How to Sell a Job to “A” Players
How to Sell a Job to “A” Players
Some Common Characteristics
Contributed by Dave Peterson, Managing Partner
Direct Recruiters, Inc.
October 17, 2006
You are probably familiar with the 80-20 rule relating to a Sales Division: 20% of the salespeople produce 80% of the business. The 20% are an elite group, among the best in their profession and referred to as “A” Players. They provide a performance premium to their employers through sales closed, customer service and internal morale. Identifying an “A” player is not difficult, however, selling the idea of a new job and company to them is often challenging. Why? Because they have choices and are sought out by employers all of the time.
Since there is a high demand for this select group, you will need to develop a capture strategy that revolves around a winning value proposition. But in order to create one, it might help to understand what makes the “A” player tick. As a veteran recruiter, I have found that they share some common characteristics:
Self starters. “A” Players are low maintenance employees and can complete their work with little supervision.
Culture fit. The best of the best are able to work well within the company structure and environment.
Well-liked. “A” players often serve as motivators for co-workers and staff. They have a positive effect on the internal morale.
Super resourceful. Star performers are creative and seek new ways to achieve positive results.
Go the extra mile. “A” level professionals do not settle for mediocrity. They strive for excellence.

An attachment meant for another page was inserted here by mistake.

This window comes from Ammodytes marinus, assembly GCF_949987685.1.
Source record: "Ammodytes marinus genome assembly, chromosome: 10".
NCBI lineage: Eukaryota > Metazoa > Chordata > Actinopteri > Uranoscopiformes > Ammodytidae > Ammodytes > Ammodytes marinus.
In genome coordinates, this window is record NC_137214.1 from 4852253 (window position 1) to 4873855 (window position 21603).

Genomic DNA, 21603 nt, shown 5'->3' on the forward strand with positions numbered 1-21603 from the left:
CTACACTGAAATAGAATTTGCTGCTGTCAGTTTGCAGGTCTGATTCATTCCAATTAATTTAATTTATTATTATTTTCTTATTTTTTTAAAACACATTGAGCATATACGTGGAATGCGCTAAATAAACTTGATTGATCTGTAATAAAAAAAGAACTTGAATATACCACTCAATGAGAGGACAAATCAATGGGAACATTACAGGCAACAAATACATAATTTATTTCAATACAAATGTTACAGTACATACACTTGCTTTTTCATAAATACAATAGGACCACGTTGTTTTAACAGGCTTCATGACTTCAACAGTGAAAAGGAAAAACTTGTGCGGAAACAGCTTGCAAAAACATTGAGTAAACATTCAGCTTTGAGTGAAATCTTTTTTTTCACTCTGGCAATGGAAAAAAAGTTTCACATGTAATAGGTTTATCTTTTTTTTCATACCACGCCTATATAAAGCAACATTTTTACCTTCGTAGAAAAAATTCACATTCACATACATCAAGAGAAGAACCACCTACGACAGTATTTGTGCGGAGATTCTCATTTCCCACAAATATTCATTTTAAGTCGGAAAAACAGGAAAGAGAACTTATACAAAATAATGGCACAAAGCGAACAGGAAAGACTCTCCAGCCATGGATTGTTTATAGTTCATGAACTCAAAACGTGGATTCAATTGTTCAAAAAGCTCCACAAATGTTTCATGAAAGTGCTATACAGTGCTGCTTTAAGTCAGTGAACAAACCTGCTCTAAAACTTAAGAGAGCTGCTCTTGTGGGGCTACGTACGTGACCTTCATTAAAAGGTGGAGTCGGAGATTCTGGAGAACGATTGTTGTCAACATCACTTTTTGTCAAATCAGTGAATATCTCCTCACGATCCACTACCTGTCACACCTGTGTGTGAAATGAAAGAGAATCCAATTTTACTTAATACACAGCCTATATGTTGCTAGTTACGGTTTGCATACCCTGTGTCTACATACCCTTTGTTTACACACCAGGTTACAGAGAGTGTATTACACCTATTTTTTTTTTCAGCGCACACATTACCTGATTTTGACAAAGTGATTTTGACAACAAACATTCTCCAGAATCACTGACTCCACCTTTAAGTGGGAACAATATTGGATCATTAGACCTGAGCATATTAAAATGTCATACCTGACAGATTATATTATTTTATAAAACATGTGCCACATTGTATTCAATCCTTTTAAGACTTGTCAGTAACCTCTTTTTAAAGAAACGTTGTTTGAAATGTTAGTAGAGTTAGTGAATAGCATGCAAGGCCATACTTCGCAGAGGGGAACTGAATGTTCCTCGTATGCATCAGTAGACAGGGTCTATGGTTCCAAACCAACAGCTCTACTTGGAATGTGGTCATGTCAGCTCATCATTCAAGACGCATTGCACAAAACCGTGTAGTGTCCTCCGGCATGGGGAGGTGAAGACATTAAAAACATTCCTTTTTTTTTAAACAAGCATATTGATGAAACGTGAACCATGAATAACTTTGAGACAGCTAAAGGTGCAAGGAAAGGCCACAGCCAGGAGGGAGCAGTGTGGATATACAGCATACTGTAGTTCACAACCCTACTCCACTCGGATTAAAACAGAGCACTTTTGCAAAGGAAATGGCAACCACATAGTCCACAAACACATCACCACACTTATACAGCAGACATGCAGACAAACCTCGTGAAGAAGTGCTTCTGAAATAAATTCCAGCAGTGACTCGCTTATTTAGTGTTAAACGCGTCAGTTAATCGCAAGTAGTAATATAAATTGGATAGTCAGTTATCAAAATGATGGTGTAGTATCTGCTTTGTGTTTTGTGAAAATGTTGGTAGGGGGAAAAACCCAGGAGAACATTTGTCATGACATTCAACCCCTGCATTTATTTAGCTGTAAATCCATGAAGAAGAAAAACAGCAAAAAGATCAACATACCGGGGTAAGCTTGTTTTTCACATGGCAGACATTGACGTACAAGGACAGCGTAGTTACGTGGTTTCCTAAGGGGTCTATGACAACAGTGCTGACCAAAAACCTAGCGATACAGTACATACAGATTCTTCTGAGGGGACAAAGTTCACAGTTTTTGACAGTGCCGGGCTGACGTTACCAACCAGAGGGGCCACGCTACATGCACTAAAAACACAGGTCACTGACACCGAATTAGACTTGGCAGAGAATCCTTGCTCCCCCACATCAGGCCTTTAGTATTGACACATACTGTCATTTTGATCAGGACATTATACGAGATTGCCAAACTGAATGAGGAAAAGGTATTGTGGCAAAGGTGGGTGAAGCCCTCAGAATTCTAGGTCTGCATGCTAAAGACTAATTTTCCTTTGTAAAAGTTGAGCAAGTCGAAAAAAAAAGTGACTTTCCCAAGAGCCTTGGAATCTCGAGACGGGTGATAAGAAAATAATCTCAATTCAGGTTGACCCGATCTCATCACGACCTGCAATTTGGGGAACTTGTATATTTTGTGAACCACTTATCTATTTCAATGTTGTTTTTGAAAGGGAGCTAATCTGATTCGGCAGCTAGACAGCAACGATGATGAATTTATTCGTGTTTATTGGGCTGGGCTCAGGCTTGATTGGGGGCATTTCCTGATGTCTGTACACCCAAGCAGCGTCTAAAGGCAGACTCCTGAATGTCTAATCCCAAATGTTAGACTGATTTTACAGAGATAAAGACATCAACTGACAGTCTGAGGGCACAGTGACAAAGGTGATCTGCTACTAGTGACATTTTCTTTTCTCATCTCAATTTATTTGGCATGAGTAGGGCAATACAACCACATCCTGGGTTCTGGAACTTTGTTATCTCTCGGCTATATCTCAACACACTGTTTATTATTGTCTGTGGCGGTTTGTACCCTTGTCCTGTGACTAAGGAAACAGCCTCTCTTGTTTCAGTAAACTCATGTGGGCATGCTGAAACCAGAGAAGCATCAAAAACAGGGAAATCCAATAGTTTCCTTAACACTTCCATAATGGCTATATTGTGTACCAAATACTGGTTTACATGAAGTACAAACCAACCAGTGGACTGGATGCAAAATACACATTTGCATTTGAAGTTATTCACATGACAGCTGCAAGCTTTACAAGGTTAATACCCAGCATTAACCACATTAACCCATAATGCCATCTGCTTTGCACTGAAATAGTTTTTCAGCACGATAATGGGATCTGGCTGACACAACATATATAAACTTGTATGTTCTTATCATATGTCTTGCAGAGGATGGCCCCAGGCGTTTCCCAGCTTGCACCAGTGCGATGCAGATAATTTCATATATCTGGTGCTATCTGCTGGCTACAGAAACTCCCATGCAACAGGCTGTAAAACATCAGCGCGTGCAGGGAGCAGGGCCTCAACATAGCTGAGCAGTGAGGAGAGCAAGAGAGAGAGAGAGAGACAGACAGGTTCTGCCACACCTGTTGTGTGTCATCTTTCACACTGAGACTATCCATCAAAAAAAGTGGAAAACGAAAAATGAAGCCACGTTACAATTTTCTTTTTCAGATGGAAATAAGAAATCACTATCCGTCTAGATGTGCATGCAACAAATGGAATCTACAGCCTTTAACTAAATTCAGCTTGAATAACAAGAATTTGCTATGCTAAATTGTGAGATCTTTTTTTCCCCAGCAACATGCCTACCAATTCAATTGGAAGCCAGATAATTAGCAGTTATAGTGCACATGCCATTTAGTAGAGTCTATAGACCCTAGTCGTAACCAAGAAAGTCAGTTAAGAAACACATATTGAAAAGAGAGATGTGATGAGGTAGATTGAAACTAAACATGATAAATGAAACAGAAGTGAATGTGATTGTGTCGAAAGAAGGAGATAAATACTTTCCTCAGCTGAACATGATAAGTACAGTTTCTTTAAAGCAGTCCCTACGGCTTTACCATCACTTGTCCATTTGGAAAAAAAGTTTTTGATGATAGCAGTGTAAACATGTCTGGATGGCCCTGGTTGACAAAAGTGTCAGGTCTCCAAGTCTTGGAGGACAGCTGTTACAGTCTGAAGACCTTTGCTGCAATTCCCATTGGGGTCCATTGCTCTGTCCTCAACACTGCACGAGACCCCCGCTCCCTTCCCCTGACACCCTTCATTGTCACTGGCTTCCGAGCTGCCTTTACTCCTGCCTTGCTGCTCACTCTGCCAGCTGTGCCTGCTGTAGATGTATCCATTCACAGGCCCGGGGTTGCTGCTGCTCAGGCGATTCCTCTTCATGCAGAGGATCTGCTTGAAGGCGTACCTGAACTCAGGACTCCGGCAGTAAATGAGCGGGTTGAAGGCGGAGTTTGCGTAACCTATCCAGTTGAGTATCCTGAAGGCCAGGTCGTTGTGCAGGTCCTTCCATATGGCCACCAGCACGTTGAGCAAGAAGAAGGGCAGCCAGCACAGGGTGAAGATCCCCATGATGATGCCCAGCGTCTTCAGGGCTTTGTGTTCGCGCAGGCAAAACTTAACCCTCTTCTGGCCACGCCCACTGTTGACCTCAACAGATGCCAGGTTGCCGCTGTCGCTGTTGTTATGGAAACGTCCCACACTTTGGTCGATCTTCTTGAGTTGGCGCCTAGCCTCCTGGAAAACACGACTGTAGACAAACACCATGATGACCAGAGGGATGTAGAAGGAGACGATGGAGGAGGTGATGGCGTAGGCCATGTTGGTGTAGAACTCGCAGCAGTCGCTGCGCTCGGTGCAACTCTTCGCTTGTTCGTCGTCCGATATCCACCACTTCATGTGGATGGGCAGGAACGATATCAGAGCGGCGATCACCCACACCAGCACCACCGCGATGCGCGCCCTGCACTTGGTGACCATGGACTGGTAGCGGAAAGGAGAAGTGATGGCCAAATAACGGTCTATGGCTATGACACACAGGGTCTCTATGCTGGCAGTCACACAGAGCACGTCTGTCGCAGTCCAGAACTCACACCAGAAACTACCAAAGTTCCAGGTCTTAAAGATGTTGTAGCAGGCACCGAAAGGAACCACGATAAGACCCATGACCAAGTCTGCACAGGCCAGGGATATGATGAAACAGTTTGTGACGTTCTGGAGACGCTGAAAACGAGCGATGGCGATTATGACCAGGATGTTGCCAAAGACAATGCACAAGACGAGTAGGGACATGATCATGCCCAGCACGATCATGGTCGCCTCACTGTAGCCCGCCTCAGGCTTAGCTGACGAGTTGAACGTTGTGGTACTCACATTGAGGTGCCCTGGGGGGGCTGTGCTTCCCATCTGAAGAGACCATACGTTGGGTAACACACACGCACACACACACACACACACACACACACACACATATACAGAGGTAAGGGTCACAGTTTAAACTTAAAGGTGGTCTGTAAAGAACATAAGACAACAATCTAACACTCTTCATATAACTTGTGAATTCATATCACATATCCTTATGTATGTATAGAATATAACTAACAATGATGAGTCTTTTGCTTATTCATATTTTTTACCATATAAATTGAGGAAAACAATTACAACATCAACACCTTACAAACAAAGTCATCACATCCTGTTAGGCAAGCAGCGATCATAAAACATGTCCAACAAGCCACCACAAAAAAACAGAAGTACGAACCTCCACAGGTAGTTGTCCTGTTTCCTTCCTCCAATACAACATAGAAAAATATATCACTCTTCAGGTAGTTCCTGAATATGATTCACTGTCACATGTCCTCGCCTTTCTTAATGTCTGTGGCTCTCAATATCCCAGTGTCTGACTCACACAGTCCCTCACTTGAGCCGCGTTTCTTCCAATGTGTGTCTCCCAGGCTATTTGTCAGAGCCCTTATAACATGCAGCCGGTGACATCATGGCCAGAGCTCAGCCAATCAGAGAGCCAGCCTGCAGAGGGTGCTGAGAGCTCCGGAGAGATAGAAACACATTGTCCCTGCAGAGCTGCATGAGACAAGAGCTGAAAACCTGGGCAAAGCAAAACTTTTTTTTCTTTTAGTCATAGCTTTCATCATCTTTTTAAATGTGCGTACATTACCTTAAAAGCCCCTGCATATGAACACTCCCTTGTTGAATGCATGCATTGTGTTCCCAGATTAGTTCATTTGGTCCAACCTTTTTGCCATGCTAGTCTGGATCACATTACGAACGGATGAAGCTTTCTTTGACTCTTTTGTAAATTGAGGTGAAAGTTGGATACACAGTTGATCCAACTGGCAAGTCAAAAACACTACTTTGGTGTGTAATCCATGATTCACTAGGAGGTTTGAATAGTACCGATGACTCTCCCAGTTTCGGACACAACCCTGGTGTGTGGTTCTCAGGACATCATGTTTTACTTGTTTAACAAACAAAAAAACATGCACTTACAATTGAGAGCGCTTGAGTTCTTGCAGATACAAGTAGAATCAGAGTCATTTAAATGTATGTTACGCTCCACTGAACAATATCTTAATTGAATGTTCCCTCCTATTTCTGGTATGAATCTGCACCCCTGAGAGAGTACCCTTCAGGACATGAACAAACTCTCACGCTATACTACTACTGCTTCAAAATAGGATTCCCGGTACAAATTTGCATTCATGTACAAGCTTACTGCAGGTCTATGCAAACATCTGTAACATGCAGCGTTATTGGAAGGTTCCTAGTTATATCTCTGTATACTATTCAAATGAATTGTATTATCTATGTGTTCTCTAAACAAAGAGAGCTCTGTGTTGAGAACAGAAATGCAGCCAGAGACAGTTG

Taking these characteristics into consideration, it’s time to develop a capture strategy. Once again, key will be your value proposition. According to Geoffrey Moore, Marketing expert and author of Crossing the Chasm, your value proposition should answer the questions asked by consumers: “Why should I buy this?” and “Why should I do anything at all?” Selling a job to an “A” player is exactly like selling to a discerning consumer. You will require compelling and persuasive answers and actions to these questions. I suggest the following:
- Position your company as THE employer of choice. A reputation for being the organization to join can be the single largest influence in the buying decision.
- Gear your infrastructure to help “A” players continue to succeed. Let them know you are flexible and open to new ideas and business practices that will yield positive results. Also, convey and/or demonstrate how you acknowledge and show appreciation for a job well done.
- Invest in developing a relationship. “A” level candidates want to be wooed. Spend the time and effort required to help them build familiarity and trust in your organization. Be accessible and encourage open and regular communication.
- Ask about their pain. It’s important to find out what they need but aren’t getting from their current employer. However, keep in mind that “A” players usually have a high tolerance for pain so their ache may not be surface level.
- Offer a lifestyle. Since “A” players stay at jobs longer than the average worker, they are looking for more than a paycheck; they seek a lifestyle. It may be of interest to note that money rarely attracts their attention. More likely, it’s a balance between family, work, and fun.
So here’s the point: Selling a job to the “A” player is core to your business success. This is not hyperbole but reality. And if you accomplish this, you will have won the talent war.
For more information, contact Dave Peterson, Managing Partner (216) 464-5570 x111 / fax (216) 464-7567/ e-mail email@example.com / www.directrecruiters.com.